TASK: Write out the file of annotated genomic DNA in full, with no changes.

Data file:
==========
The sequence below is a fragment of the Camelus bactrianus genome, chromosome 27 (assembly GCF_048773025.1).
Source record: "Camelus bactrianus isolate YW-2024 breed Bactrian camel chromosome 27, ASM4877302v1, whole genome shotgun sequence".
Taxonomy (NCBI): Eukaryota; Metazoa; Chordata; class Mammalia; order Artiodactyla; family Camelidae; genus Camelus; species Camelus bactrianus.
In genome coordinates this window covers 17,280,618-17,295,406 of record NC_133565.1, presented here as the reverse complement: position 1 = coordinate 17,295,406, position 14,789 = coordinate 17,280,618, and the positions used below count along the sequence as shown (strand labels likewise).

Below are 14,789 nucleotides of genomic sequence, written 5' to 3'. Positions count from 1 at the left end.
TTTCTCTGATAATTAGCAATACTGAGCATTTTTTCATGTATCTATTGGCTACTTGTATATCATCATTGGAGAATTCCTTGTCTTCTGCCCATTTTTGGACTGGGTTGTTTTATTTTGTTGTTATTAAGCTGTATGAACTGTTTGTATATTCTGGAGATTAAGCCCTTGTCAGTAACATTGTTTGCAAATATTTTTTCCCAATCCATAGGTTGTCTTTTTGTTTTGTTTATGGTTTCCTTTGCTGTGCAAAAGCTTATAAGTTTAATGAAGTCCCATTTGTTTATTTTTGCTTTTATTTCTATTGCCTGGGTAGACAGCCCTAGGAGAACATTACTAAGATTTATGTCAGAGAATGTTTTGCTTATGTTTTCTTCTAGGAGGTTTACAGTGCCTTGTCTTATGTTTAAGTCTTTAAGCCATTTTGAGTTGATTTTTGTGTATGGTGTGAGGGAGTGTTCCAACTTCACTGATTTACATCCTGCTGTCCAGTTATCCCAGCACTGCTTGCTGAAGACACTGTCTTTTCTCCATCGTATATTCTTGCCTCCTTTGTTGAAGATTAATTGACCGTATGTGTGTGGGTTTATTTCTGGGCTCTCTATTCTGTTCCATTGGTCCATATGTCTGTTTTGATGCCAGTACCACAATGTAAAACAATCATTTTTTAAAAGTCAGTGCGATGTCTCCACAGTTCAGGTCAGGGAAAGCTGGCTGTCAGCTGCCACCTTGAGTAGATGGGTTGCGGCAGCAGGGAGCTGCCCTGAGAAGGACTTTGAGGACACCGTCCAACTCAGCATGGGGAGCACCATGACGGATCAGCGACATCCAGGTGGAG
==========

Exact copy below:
The sequence below is a fragment of the Camelus bactrianus genome, chromosome 27 (assembly GCF_048773025.1).
Source record: "Camelus bactrianus isolate YW-2024 breed Bactrian camel chromosome 27, ASM4877302v1, whole genome shotgun sequence".
Taxonomy (NCBI): Eukaryota; Metazoa; Chordata; class Mammalia; order Artiodactyla; family Camelidae; genus Camelus; species Camelus bactrianus.
In genome coordinates this window covers 17,280,618-17,295,406 of record NC_133565.1, presented here as the reverse complement: position 1 = coordinate 17,295,406, position 14,789 = coordinate 17,280,618, and the positions used below count along the sequence as shown (strand labels likewise).

Below are 14,789 nucleotides of genomic sequence, written 5' to 3'. Positions count from 1 at the left end.
TTTCTCTGATAATTAGCAATACTGAGCATTTTTTCATGTATCTATTGGCTACTTGTATATCATCATTGGAGAATTCCTTGTCTTCTGCCCATTTTTGGACTGGGTTGTTTTATTTTGTTGTTATTAAGCTGTATGAACTGTTTGTATATTCTGGAGATTAAGCCCTTGTCAGTAACATTGTTTGCAAATATTTTTTCCCAATCCATAGGTTGTCTTTTTGTTTTGTTTATGGTTTCCTTTGCTGTGCAAAAGCTTATAAGTTTAATGAAGTCCCATTTGTTTATTTTTGCTTTTATTTCTATTGCCTGGGTAGACAGCCCTAGGAGAACATTACTAAGATTTATGTCAGAGAATGTTTTGCTTATGTTTTCTTCTAGGAGGTTTACAGTGCCTTGTCTTATGTTTAAGTCTTTAAGCCATTTTGAGTTGATTTTTGTGTATGGTGTGAGGGAGTGTTCCAACTTCACTGATTTACATCCTGCTGTCCAGTTATCCCAGCACTGCTTGCTGAAGACACTGTCTTTTCTCCATCGTATATTCTTGCCTCCTTTGTTGAAGATTAATTGACCGTATGTGTGTGGGTTTATTTCTGGGCTCTCTATTCTGTTCCATTGGTCCATATGTCTGTTTTGATGCCAGTACCACAATGTAAAACAATCATTTTTTAAAAGTCAGTGCGATGTCTCCACAGTTCAGGTCAGGGAAAGCTGGCTGTCAGCTGCCACCTTGAGTAGATGGGTTGCGGCAGCAGGGAGCTGCCCTGAGAAGGACTTTGAGGACACCGTCCAACTCAGCATGGGGAGCACCATGACGGATCAGCGACATCCAGGTGGAG